The way Hillary has been treated has been a giant learning experience for young girls. You can't get anywhere if you wear the wrong clothes, are too opinionated, if men don't like your laugh, if you don't show humility while your male counterpoints show "strength." Obama is willing to set back the role of women in politics to 1960s era stereotypes when being "likable" and pleasing men were a woman's highest calling.

This is not a man who cares about our issues. This is a man who couldn't bring himself to make one speech, or devote even part of a speech, or put out a statement, about misogyny or sexism - not only with regard to Senator Clinton, but about the issue in general.

I just think there is a larger issue here about the way women are treated in our society, about the norms that are set for women and the limits on what women are "allowed," ultimately, to attain.

Let's say this race was John Edwards v. Obama, and Edwards won the nomination, and 10 minutes later a bunch of info becomes public that he has associated with a lot of racist people who said a lot of racist things about Obama, either because they really felt that way or because they wanted him to lose. Then you realized that while Edwards talked about classism a lot, and occasionally mentioned sexism, he never once mentioned racism. And imagine you are African American.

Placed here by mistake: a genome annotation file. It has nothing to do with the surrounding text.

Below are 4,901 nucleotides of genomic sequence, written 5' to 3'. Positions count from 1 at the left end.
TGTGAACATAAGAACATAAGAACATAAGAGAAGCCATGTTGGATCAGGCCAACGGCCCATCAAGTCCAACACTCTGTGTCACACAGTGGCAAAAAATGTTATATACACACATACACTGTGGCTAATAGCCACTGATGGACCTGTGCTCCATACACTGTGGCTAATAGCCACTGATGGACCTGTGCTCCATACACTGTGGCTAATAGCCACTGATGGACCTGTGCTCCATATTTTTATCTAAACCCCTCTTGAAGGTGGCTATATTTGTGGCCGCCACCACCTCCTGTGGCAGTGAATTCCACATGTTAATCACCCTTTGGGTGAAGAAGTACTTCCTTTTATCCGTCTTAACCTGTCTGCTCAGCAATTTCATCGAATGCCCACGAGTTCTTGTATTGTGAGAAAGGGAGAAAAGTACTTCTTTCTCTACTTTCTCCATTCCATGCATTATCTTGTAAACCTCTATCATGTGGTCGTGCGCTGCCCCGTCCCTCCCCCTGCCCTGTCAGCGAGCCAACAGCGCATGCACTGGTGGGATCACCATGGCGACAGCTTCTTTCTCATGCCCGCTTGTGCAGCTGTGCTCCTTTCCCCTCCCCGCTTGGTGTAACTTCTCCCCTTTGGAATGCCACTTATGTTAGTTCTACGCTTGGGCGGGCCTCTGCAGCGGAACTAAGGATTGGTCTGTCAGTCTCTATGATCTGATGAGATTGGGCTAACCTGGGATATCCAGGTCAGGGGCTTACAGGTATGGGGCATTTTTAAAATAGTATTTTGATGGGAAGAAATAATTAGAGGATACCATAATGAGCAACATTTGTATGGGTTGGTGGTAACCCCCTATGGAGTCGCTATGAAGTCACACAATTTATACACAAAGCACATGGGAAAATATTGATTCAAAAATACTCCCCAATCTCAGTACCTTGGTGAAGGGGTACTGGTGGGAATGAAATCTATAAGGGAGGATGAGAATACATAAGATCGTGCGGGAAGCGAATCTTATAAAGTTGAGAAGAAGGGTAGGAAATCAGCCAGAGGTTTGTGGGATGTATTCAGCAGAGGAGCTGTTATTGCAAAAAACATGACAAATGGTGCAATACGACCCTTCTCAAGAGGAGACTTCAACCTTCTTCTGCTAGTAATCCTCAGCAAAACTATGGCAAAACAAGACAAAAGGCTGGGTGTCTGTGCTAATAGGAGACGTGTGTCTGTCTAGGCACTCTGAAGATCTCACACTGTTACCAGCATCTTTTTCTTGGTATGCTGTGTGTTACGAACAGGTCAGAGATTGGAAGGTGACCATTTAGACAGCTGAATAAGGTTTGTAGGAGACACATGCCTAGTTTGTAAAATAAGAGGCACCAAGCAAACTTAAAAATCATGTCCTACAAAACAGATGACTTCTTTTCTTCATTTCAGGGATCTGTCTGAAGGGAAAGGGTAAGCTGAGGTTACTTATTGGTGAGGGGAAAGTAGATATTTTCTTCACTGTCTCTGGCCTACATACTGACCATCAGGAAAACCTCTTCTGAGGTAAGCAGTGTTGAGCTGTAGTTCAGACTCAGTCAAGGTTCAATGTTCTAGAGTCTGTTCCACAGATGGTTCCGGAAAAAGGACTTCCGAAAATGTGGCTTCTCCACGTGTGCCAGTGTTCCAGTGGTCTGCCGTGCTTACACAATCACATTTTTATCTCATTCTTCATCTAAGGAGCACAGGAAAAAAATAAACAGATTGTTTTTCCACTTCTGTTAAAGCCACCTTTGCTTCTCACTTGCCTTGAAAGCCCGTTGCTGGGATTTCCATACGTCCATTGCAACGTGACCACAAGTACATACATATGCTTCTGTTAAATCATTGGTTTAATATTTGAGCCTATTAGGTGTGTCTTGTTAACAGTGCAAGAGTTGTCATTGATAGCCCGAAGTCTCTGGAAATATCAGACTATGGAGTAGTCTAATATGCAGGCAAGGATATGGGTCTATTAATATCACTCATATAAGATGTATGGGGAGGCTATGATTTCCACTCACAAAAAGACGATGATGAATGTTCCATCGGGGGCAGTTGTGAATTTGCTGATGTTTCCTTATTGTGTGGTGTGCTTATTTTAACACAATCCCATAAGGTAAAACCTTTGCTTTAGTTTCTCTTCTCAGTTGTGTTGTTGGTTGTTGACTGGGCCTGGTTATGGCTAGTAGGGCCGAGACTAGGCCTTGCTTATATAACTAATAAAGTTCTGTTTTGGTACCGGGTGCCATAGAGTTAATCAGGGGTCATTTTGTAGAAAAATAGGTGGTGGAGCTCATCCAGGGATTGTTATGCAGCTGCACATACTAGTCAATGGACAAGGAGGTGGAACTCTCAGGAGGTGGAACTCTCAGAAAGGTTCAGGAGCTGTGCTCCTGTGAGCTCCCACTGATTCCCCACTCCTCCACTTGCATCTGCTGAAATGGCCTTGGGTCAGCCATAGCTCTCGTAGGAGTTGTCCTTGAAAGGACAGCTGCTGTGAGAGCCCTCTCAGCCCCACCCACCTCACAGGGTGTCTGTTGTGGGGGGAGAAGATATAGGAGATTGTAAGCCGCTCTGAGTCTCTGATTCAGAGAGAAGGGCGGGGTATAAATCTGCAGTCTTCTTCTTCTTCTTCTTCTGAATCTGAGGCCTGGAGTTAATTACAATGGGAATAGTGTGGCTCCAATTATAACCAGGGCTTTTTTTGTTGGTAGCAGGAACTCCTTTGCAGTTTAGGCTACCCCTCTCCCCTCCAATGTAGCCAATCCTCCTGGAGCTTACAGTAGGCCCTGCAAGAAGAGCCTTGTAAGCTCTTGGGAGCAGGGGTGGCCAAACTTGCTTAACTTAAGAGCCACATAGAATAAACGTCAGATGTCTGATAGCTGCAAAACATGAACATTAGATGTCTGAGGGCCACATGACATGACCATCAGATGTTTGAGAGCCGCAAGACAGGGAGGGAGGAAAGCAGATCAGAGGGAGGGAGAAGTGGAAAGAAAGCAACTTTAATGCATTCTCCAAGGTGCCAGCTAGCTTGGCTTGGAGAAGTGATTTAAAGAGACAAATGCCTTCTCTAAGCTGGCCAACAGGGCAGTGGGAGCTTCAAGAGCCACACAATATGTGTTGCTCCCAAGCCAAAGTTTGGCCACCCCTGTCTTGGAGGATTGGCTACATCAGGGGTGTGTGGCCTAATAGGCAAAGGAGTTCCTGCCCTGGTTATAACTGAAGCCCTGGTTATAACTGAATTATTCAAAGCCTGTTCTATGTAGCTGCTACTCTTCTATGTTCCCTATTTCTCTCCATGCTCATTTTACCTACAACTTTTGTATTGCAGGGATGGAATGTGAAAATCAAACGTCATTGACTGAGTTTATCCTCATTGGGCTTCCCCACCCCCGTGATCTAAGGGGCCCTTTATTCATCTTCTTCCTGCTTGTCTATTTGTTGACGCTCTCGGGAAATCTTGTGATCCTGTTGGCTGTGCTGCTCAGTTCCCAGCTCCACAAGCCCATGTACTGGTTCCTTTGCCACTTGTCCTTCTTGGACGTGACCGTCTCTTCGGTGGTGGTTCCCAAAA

Would you support this hypothetical Edwards? Would you accept that issues that spoke to your very humanity would have to take the back seat for the good of the whole? And having sat through a season where the very Democratic leaders who you thought were on your side sat back and mocked and sneered and used a double standard based in racism to bring him down?

And if you, as a African-American voter, said I just can't take part in this election, I just can't sanction this kind of behavior, would you think it was fair that people told you to get over it, just suck it up, you'll get another chance for one of 'your kind' to be elected (wink wink nudge nudge), stop being so bitter? I'm not posing this question rhetorically; I'm literally interested in what you think (of course).